A few years back, I began to notice how positively I respond to seeing someone’s face in association with their online writing. I love it when friends post a photo in their articles – it always speaks to me as much as do the words.
So I began to post selfies to go with what I wrote here. It was, I suppose, a way of showing up; of being here so it might feel the most like a real encounter it could be.
I never gave much thought to what the result of this could be. But of course, over time, what happened was that an unnervingly large array of photos of me accumulated on the internet, looking disconcertingly different as I got thinner, fatter, more well, less well, happier, sadder, cut my hair, grew my hair . . .
In aggregate ~ strange. I didn’t like it. So I went through the blog getting rid of the pictures of me.
And I have been doing the long, patient trek of growing back my hair. So the photos I have kept in the places where photos are (like my Amazon author central profile, for example, and my profile on here), I’ve chosen a photo from four years ago when I had long hair, and put that on any profiles needing a picture. Because that’s what I’m travelling back to, and I thought if I have that photo for the time being then eventually I’ll catch up with it and become who I am.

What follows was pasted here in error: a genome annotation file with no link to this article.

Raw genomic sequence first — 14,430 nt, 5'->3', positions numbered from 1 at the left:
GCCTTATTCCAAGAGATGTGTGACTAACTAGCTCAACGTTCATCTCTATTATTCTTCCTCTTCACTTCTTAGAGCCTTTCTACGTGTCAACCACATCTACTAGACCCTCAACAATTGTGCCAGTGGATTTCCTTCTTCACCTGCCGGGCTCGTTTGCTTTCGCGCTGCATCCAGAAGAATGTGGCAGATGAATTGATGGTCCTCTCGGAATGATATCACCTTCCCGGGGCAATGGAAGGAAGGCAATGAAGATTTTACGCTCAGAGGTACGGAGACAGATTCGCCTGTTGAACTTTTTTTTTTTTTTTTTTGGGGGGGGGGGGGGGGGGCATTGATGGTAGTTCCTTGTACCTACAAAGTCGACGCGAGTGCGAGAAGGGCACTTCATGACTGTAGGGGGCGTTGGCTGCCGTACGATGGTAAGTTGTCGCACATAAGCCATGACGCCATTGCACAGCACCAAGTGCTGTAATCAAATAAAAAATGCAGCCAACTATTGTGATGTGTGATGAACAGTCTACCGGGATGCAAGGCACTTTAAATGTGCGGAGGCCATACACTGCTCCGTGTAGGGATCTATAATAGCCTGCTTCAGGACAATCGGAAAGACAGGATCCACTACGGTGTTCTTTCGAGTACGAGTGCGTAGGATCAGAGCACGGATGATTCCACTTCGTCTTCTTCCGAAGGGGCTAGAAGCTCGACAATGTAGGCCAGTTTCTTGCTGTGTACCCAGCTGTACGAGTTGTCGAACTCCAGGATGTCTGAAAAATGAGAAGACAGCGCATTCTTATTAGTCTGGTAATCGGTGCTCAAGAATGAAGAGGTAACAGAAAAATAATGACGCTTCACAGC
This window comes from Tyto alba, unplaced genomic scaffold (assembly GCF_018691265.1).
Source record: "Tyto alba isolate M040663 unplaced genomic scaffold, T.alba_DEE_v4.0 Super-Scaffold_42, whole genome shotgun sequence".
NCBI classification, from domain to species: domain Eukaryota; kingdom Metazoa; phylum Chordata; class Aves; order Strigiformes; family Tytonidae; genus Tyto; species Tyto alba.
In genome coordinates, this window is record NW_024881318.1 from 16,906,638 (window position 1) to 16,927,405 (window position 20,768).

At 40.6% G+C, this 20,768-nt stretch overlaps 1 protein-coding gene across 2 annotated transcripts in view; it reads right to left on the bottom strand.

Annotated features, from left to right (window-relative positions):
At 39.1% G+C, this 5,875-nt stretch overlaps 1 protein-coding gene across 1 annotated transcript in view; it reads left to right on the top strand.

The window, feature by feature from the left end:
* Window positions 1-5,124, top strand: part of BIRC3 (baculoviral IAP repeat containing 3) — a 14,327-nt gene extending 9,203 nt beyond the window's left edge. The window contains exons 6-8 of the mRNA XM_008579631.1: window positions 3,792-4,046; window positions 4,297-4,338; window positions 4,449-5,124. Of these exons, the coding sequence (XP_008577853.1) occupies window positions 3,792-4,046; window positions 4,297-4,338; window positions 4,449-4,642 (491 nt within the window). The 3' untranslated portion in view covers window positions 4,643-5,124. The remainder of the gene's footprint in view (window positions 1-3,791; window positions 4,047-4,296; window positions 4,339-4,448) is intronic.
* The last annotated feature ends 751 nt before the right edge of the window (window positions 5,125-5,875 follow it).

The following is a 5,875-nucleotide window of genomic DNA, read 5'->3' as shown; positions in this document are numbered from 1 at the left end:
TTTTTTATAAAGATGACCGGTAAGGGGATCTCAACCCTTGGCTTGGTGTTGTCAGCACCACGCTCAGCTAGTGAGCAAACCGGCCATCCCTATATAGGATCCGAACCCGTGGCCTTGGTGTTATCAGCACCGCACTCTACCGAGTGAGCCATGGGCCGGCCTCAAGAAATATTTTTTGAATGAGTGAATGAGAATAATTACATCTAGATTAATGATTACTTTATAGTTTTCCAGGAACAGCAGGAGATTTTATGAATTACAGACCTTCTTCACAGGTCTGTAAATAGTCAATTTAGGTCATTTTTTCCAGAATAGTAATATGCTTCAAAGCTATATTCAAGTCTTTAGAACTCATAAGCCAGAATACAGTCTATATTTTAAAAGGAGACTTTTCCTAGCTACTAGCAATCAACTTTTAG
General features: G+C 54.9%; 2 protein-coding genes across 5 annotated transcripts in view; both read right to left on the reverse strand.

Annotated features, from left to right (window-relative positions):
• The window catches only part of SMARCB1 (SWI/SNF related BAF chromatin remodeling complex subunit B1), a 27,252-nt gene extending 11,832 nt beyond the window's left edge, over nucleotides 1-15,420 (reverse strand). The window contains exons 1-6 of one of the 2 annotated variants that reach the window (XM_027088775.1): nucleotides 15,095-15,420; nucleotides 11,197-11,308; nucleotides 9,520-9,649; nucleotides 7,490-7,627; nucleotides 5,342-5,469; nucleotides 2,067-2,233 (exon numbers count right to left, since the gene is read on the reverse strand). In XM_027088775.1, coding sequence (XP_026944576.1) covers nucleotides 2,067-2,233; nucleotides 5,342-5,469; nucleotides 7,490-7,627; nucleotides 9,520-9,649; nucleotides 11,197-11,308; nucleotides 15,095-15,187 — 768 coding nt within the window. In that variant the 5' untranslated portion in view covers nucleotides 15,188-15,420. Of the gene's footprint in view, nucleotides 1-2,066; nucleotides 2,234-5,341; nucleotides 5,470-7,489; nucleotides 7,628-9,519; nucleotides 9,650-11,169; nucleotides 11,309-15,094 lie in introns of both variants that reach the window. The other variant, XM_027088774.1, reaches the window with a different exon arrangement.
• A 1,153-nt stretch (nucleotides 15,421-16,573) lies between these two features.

Of course, I don’t have control over all photos of me online – some are from interviews or articles about me by other people, and they have whatever photo I gave them at the time – because I never had a studio pic for professional purposes, I’d take a selfie of wherever and however I happened to be just then and send in that. So there’s still a random collection of all these different-looking people that are, oddly, me. But not as many. And some of them will ebb away in time as they fall out of Google’s mind.
I also deleted the post I had about getting rid of xanthelasma, because I have had soooo many responses to that. People write in asking what to do and how to do it, telling me the problems they are encountering in treatment and asking what to do next. Which I don’t mind in itself, but I feel acutely aware that I – who am no kind of health professional – cannot possibly advise someone I don’t know, on the other side of the world, about a condition or reaction I cannot even see. I began to feel uneasy about it, as if this could be irresponsible. So, even though I know it helped a lot of people, I deleted it.
I’m not quite sure why I’m explaining this – maybe in case you ever looked at the photo on my profile and wondered in startlement if I’d managed to wind out my hair like a Tressy doll. Well, I am, but slowly.
And I do think about more sober and profound and spiritual matters than how long my hair is and what pictures of me there are online – but I hope you know that.